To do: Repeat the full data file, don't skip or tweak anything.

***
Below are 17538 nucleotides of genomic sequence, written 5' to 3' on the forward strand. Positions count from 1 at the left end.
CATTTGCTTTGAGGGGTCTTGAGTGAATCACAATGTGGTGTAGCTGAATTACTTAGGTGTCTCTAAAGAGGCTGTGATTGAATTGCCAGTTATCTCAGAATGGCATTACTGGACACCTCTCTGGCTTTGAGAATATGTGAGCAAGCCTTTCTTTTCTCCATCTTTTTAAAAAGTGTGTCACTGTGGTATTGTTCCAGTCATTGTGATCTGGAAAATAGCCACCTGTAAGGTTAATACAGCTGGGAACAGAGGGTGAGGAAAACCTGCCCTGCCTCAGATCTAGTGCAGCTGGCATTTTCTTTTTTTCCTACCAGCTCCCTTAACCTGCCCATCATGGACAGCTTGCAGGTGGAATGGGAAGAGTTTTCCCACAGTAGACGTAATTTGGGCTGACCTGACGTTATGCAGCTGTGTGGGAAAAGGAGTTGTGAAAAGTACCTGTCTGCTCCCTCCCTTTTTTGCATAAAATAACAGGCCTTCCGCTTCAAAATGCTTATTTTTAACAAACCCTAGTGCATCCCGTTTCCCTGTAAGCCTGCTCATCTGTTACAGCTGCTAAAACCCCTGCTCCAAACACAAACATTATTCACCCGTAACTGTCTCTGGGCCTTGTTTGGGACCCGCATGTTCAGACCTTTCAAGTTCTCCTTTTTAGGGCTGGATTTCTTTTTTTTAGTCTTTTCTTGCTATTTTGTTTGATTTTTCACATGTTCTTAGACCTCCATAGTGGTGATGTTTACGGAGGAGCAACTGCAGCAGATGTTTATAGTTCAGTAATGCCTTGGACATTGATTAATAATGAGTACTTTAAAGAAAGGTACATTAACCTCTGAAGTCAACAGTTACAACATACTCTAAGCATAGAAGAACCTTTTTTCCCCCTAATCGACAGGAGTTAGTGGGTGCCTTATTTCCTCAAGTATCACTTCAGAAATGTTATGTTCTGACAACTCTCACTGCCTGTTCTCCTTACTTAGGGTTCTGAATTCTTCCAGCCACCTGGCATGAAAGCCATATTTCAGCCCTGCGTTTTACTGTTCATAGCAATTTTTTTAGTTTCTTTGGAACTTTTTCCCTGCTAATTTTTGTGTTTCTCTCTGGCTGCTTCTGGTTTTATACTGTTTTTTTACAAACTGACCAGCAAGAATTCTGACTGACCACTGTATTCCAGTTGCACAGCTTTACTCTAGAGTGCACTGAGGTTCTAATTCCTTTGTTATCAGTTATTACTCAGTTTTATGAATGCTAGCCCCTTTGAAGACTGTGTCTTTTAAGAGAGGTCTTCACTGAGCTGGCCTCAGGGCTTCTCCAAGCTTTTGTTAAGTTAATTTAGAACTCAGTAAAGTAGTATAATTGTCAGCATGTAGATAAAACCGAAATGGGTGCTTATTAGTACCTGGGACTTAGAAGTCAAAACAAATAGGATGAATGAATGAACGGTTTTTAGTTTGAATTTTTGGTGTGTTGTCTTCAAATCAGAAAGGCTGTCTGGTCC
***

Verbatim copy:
Below are 17538 nucleotides of genomic sequence, written 5' to 3' on the forward strand. Positions count from 1 at the left end.
CATTTGCTTTGAGGGGTCTTGAGTGAATCACAATGTGGTGTAGCTGAATTACTTAGGTGTCTCTAAAGAGGCTGTGATTGAATTGCCAGTTATCTCAGAATGGCATTACTGGACACCTCTCTGGCTTTGAGAATATGTGAGCAAGCCTTTCTTTTCTCCATCTTTTTAAAAAGTGTGTCACTGTGGTATTGTTCCAGTCATTGTGATCTGGAAAATAGCCACCTGTAAGGTTAATACAGCTGGGAACAGAGGGTGAGGAAAACCTGCCCTGCCTCAGATCTAGTGCAGCTGGCATTTTCTTTTTTTCCTACCAGCTCCCTTAACCTGCCCATCATGGACAGCTTGCAGGTGGAATGGGAAGAGTTTTCCCACAGTAGACGTAATTTGGGCTGACCTGACGTTATGCAGCTGTGTGGGAAAAGGAGTTGTGAAAAGTACCTGTCTGCTCCCTCCCTTTTTTGCATAAAATAACAGGCCTTCCGCTTCAAAATGCTTATTTTTAACAAACCCTAGTGCATCCCGTTTCCCTGTAAGCCTGCTCATCTGTTACAGCTGCTAAAACCCCTGCTCCAAACACAAACATTATTCACCCGTAACTGTCTCTGGGCCTTGTTTGGGACCCGCATGTTCAGACCTTTCAAGTTCTCCTTTTTAGGGCTGGATTTCTTTTTTTTAGTCTTTTCTTGCTATTTTGTTTGATTTTTCACATGTTCTTAGACCTCCATAGTGGTGATGTTTACGGAGGAGCAACTGCAGCAGATGTTTATAGTTCAGTAATGCCTTGGACATTGATTAATAATGAGTACTTTAAAGAAAGGTACATTAACCTCTGAAGTCAACAGTTACAACATACTCTAAGCATAGAAGAACCTTTTTTCCCCCTAATCGACAGGAGTTAGTGGGTGCCTTATTTCCTCAAGTATCACTTCAGAAATGTTATGTTCTGACAACTCTCACTGCCTGTTCTCCTTACTTAGGGTTCTGAATTCTTCCAGCCACCTGGCATGAAAGCCATATTTCAGCCCTGCGTTTTACTGTTCATAGCAATTTTTTTAGTTTCTTTGGAACTTTTTCCCTGCTAATTTTTGTGTTTCTCTCTGGCTGCTTCTGGTTTTATACTGTTTTTTTACAAACTGACCAGCAAGAATTCTGACTGACCACTGTATTCCAGTTGCACAGCTTTACTCTAGAGTGCACTGAGGTTCTAATTCCTTTGTTATCAGTTATTACTCAGTTTTATGAATGCTAGCCCCTTTGAAGACTGTGTCTTTTAAGAGAGGTCTTCACTGAGCTGGCCTCAGGGCTTCTCCAAGCTTTTGTTAAGTTAATTTAGAACTCAGTAAAGTAGTATAATTGTCAGCATGTAGATAAAACCGAAATGGGTGCTTATTAGTACCTGGGACTTAGAAGTCAAAACAAATAGGATGAATGAATGAACGGTTTTTAGTTTGAATTTTTGGTGTGTTGTCTTCAAATCAGAAAGGCTGTCTGGTCC